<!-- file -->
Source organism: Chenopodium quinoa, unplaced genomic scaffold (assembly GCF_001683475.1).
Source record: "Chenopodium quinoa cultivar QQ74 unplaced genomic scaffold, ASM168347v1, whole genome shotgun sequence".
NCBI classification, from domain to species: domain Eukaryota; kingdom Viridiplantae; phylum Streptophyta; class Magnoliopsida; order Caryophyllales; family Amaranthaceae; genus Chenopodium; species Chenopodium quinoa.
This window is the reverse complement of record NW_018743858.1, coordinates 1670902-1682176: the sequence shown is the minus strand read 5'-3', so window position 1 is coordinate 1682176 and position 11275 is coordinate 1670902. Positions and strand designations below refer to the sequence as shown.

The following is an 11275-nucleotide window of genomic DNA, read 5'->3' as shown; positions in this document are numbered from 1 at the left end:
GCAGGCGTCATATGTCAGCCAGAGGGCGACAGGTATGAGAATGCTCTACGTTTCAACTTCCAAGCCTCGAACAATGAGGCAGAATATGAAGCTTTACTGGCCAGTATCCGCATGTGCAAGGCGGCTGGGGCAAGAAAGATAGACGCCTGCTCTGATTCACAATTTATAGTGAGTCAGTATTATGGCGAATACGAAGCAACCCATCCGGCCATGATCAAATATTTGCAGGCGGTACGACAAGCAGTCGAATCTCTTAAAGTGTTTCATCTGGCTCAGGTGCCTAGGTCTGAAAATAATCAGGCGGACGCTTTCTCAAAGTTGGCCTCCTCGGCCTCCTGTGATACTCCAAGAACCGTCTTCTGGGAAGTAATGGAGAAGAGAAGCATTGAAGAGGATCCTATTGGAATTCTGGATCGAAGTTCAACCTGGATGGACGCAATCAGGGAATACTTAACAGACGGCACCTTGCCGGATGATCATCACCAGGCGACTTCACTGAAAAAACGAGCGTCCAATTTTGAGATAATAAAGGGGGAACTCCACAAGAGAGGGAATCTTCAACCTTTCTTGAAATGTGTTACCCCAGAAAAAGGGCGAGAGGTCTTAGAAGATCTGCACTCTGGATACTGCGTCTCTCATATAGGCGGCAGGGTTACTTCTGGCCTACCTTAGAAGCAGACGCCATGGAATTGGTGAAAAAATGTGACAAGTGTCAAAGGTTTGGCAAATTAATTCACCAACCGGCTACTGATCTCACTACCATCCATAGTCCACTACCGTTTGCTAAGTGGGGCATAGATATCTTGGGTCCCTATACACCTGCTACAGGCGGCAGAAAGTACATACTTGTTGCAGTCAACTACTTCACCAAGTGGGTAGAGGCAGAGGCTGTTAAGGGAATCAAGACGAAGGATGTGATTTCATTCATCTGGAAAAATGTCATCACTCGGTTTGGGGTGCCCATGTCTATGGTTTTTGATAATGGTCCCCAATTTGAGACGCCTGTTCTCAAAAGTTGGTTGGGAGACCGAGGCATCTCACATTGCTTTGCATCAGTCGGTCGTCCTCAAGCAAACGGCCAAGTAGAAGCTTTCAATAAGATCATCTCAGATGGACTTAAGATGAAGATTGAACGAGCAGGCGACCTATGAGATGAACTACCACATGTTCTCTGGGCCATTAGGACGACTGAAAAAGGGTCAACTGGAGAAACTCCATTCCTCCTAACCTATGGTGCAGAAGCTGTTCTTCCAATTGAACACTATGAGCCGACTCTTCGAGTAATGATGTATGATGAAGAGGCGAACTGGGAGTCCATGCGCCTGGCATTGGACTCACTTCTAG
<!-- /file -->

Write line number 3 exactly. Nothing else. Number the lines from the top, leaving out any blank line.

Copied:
NCBI classification, from domain to species: domain Eukaryota; kingdom Viridiplantae; phylum Streptophyta; class Magnoliopsida; order Caryophyllales; family Amaranthaceae; genus Chenopodium; species Chenopodium quinoa.